What I like about Second Chance is that it isn’t just They Fight Crime! tacked onto a scifi premise. The show actually uses its premise. Otto Goodwin is a genius who’s figured out how to bring people with a certain gene back from the dead. He goal is to use his first success’s blood to save his twin sister from a rare incurable form of cancer. Said first success is Jimmy Pritchard, a former King County, Washington sheriff who has family of his own to take care of. Not the consequence-less fluff I’ve come to expect from similarly billed shows in the past.
1—The Future May be Here but Family Still Comes First
Second Chance revolves around two families—The Pritchard clan & the Goodwin twins, Otto and Mary. Otto is a genuine genius in I don’t know how many fields. Besides the bio-engineering marvel of raising the dead, he’s the brains behind Lookinglass, a tech company to rival Apple and Microsoft—I don’t actually know if they’re actually business rivals as those companies aren’t mentioned in-show. Mary is the face of the company, brilliant in her own right, but her whole life is Otto. Since the deaths of their parents when the twins were children, Mary became mother to Otto. Mary has also taken on the role of wife in a sense—hostess and public face to Otto’s recluse. Needless to say, this leaves Mary’s personal life a little lacking.
Which brings us to Jimmy Pritchard, our reanimated man. Jimmy left his job under a cloud of moral corruption—Jimmy Pritchard embodies the I Did What I Had To Do trope—and has spent the remaining years of his old age increasingly estranged from his adult children. After being murdered—a plot I’m glad is wrapped up quickly as we’ve a lot more to get to—Jimmy Pritchard is…surprised…to wake up again a much younger man. Though not half as surprised as his children are to meet their “half brother”. Did I mention Jimmy’s son is a straight-laced FBI Agent?
This section isn’t about Otto and Mary—though I suppose they qualify—it’s about Pritchard and Mary. They spend part of each day hooked to each other via a blood transfusion machine, hoping Jimmy’s transgenic blood will save Mary’s life. Mary and Jimmy even have a conversation about the weird intimacy of it all. And though Jimmy draws parallels—about how he and Mary swap bodily fluids, for one thing—it’s not about sex. Neither does the rest of Mary’s and Jimmy’s relationship feel sexual to me. Intimate and possibly romantic, but not sexual. The few kisses have been on the forehead, on both their parts. And it’s not as if either of them are shy.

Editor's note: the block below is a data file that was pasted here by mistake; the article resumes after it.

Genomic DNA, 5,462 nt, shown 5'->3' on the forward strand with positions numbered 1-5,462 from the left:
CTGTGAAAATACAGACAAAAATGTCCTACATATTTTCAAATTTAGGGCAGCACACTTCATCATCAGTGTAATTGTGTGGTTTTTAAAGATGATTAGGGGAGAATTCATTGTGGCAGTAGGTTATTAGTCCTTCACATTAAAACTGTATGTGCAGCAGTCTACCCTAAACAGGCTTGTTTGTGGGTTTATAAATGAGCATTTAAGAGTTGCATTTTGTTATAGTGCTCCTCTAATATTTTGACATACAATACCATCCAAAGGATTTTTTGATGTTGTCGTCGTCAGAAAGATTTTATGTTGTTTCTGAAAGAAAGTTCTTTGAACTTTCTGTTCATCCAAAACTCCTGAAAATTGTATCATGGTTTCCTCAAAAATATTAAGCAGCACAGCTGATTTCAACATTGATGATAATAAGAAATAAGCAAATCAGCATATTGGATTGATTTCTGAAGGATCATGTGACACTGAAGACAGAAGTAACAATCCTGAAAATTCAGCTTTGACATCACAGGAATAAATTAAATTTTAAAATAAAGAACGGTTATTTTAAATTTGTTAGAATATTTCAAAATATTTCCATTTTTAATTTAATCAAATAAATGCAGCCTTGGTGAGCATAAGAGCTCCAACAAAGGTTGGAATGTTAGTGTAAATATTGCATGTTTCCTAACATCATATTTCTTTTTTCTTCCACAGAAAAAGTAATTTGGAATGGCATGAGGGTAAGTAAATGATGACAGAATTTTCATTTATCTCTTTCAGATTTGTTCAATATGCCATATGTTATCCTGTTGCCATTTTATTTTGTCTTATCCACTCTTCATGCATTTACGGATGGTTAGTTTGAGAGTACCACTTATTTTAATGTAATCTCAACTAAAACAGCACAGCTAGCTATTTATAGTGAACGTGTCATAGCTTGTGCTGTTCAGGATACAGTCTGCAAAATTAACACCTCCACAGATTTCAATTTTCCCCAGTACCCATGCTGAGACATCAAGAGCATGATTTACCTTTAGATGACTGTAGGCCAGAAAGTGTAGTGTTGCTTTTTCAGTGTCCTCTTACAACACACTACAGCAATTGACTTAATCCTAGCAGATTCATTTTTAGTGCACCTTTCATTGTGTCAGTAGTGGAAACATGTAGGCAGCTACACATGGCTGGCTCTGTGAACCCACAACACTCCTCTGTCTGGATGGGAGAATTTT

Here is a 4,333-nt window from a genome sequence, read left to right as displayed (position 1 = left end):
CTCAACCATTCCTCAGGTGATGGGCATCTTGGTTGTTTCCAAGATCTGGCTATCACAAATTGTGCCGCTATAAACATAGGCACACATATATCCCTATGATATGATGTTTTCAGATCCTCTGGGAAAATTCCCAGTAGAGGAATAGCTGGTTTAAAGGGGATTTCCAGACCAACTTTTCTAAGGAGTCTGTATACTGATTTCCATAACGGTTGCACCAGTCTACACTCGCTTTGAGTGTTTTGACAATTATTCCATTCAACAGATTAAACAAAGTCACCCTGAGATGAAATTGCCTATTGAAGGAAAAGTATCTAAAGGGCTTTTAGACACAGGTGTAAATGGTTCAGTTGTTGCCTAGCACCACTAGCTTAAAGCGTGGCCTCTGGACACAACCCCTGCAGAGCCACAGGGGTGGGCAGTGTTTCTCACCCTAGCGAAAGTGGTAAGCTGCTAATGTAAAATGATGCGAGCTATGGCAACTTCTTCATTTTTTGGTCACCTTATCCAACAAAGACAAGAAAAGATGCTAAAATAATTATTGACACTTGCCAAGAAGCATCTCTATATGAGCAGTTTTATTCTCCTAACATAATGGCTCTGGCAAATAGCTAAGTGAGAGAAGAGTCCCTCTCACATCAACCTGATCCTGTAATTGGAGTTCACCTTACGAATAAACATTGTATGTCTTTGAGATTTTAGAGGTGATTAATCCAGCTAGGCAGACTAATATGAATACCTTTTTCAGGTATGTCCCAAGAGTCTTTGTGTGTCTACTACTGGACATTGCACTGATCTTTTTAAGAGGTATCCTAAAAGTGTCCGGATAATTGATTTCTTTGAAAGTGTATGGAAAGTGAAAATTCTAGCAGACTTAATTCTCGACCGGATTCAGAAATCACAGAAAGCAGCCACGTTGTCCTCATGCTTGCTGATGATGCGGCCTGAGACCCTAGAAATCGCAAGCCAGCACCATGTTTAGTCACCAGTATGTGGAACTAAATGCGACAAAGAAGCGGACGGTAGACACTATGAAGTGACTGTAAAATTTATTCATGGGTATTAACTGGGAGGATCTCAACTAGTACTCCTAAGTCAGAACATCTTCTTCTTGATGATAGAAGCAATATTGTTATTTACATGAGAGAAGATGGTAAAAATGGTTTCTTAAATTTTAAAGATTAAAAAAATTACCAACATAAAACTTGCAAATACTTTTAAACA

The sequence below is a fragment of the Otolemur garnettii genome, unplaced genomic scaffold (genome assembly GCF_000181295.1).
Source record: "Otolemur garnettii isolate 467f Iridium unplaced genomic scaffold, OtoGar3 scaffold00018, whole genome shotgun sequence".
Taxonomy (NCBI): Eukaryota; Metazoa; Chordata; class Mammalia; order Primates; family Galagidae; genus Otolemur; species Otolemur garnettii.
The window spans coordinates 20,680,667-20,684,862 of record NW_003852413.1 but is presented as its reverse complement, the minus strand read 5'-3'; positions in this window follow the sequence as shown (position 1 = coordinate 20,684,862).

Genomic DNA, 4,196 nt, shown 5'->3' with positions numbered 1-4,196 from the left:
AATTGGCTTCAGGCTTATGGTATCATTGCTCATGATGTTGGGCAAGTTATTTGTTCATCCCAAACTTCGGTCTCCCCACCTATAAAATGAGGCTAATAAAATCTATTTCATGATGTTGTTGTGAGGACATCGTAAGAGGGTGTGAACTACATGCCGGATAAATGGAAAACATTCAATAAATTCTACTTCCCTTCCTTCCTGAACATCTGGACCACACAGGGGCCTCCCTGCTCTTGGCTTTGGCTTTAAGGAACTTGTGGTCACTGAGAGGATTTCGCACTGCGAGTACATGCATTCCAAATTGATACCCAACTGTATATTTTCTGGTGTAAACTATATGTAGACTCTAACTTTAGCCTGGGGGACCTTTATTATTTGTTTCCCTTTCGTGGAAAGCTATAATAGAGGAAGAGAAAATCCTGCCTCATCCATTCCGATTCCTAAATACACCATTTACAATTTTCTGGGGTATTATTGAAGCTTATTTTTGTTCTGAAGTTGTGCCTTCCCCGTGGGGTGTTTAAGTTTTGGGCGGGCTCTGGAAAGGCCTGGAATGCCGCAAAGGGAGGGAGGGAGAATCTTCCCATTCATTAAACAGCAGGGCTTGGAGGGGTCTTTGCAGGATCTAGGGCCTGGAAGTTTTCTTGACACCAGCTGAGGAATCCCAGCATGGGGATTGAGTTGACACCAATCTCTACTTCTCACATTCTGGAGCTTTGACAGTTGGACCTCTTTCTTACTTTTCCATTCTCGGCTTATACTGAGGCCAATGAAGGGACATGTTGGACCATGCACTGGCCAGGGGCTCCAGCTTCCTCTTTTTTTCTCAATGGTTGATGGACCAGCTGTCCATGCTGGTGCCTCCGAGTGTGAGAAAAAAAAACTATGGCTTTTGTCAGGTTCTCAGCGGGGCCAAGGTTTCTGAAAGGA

Mary has a friend with benefits and while I could see her holding back from something more personal—her whole life is her brother and the business—Jimmy is overt about his desires. So while there’s this feeling of a romantic arc in motion, instead what we get is something parallel to, but not, a typical romance. As a result of that atypicality, Mary’s and Jimmy’s growing relationship avoids many of the pitfalls of such well-worn tropes and I really enjoyed that.
3—Last But Not Least, the SciFi
As I said up top, there are consequences to Otto’s scientific breakthrough. The impacts of the new technology are extrapolated and explored. Mary wants to use Jimmy’s blood to develop a treatment for other cancer sufferers that doesn’t require a live-in Frankenstein (one of the sources of the show’s inspiration). And it turns out messing with someone’s genetic code can have unexpected effects on them. And of course, there’s the ruthless sociopath who’s been stalking Otto’s progress intending to manipulate Otto into finding a way to make anyone immortal, not just those with Jimmy’s extremely rare gene, which said sociopath doesn’t have.
Speaking of that rare gene, I like that this immortality and power isn’t just the province of the “hero”, that the technology doesn’t remain contained to just Jimmy. It leaks out into the world—like I said, it has consequences. Consequences like Otto’s prior test, failed test subjects.
Second Chance has a lot to recommend it—full-spectrum morality from black to white, with most of the show’s driving issues falling into the greys; a refreshing lack of slut-shaming and/or victim-blaming; and some main characters who aren’t white!
And of course, my only hard storytelling rule is fulfilled. The first season of Second Chance has a satisfying conclusion that completes the emotional arcs set up in the first episode. It completely shakes the characters’s worlds up, and still leaves plenty room for more stories without those “loose ends” seeming artificial. Well, maybe one is artificial, but only because it involves an artificial intelligence (couldn’t resist that pun). I enjoyed this show, will re-watch it, and can’t wait for the second season of Second Chance (and no, I couldn’t resist that pun either).